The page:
White House budget official told Pentagon that order to hold Ukraine aid came from Trump, national security site reports

Washington (CNN) — In the face of warnings from the Pentagon that the hold on military aid to Ukraine could be illegal, an official from the Office of Management and Budget made it clear that the order to keep the freeze in place came directly from President Donald Trump, according to unredacted documents reviewed by Just Security.

The documents, including emails from officials at the Department of Defense and the Office of Management and Budget that were released under court order last month but were either partially or completely blacked out, offer new details about tensions between the two agencies tasked with carrying out Trump’s unexplained hold on aid to Ukraine. 

They also raise serious questions about why the newly revealed contents were redacted by the Trump administration in the first place amid congressional oversight efforts and court orders in Freedom of Information Act litigation. 

‘Clear direction from POTUS’

Among the documents viewed by Just Security, a website focusing on reporting and analysis of national security law and policy, was an August 30 email from Michael Duffey, associate director of national security programs at OMB to Elaine McCusker, the acting Pentagon comptroller, stating the freeze on aid to Ukraine would continue at the explicit direction of the President despite growing legal concerns within the Pentagon and mounting external questions prompted by news of the hold becoming public just days prior

“Clear direction from POTUS to continue to hold,” Duffey wrote in that email, which has only been made available in redacted form until now and was not handed over to House investigators conducting the impeachment inquiry into the President, according to Just Security. 

The August 30 email was sent on the same day Defense Secretary Mark Esper and Secretary of State Mike Pompeo met with Trump to discuss the hold, which had already been in place for roughly two months.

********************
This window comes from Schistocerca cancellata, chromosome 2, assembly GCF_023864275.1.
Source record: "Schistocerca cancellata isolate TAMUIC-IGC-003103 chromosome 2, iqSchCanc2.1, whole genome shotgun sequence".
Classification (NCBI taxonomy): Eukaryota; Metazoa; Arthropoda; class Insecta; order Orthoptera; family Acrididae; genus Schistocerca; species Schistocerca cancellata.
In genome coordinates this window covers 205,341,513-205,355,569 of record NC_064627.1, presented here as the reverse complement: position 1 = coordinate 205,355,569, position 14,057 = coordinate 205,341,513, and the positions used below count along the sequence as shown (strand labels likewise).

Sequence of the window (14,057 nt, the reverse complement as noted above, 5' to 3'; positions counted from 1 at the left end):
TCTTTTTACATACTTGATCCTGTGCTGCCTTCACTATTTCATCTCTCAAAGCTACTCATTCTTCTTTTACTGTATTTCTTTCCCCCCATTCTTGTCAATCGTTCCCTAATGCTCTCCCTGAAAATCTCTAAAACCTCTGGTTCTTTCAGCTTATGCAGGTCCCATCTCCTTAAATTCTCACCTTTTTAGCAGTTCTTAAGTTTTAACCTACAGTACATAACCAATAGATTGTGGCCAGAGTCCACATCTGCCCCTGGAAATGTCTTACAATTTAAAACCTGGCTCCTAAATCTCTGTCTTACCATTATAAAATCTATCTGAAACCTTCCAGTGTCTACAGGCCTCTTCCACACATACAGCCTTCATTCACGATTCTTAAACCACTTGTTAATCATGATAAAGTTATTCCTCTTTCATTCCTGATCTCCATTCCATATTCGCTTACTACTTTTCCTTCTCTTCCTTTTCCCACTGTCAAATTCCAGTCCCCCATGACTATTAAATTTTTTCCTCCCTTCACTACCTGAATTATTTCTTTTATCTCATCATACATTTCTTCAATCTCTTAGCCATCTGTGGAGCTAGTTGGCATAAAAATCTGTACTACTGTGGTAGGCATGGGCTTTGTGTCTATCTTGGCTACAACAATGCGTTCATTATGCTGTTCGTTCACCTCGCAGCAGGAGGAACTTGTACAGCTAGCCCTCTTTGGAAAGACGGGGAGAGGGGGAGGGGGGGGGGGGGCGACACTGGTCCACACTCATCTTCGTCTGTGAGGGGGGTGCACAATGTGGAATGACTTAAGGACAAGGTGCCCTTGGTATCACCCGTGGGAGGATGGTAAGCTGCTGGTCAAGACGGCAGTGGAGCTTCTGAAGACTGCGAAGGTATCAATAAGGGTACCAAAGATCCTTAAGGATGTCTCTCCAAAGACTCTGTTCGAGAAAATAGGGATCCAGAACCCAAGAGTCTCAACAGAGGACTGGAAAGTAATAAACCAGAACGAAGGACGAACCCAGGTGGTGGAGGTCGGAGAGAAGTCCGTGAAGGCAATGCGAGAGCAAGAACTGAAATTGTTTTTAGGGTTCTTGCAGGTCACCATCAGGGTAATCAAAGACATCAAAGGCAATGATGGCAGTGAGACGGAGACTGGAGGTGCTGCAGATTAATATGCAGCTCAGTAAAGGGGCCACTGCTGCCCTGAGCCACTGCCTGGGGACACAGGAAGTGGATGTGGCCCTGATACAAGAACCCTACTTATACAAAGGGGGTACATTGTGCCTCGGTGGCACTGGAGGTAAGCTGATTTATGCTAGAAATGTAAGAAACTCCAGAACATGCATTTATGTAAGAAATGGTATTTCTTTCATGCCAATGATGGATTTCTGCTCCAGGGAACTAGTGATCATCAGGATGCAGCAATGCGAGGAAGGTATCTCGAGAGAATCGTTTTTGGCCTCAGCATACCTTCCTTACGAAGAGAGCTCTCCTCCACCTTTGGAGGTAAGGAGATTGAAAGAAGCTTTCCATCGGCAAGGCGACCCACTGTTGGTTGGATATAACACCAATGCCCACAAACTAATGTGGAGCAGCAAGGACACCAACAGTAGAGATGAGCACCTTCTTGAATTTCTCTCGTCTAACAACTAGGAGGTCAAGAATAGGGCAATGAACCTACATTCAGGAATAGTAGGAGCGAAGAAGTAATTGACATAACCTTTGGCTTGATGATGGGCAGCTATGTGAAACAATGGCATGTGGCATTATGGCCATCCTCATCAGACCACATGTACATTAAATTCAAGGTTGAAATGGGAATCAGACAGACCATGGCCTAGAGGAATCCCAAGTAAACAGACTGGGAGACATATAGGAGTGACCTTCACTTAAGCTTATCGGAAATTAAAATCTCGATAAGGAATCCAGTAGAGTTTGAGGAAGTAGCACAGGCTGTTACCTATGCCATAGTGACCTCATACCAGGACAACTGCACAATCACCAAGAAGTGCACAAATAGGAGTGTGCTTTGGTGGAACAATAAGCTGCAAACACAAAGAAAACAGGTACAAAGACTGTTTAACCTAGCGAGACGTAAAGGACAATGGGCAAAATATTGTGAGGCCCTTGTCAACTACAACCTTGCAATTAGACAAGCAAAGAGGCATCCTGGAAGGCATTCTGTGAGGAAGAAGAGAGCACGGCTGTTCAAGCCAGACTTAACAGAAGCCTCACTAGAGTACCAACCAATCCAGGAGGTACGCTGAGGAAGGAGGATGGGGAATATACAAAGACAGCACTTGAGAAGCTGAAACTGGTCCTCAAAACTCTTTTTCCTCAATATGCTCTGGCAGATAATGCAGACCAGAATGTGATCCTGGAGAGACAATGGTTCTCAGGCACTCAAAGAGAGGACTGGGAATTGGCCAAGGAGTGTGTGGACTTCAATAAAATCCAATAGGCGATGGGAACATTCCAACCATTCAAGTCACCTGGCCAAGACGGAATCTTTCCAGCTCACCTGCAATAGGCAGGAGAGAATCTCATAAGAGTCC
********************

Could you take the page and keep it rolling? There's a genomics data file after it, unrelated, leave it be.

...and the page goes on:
Effort to freeze Ukraine aid began about 90 minutes after call between Trump and Zelensky

Additional emails viewed by Just Security show that McCusker first raised concerns about the legality of the hold on July 25, the same day as Trump’s now infamous call with his Ukrainian counterpart Volodymyr Zelensky in which Trump pressed Zelensky for investigations that could boost him politically. 

The Defense Department issued additional warnings to OMB and the White House about the legality of the hold as it stretched into August. Specifically, Pentagon officials made clear they were becoming increasingly concerned about DoD’s ability to spend the Ukraine funding by the legally mandated September 30 deadline. 

If the money was not spent by the deadline, it would be returned to the Treasury Department in what is known as “impoundment.” 

“We were always concerned about the ramifications of holding the military assistance to Ukraine,” a Defense Department official told CNN. 

“This is due to the fact it was appropriated by Congress and had been notified to Congress already prior to the hold being placed and the need to obligate the money by the end of the fiscal year, something the hold had prevented. These concerns were ‘raised multiple times with OMB’ via multiple channels,” they added.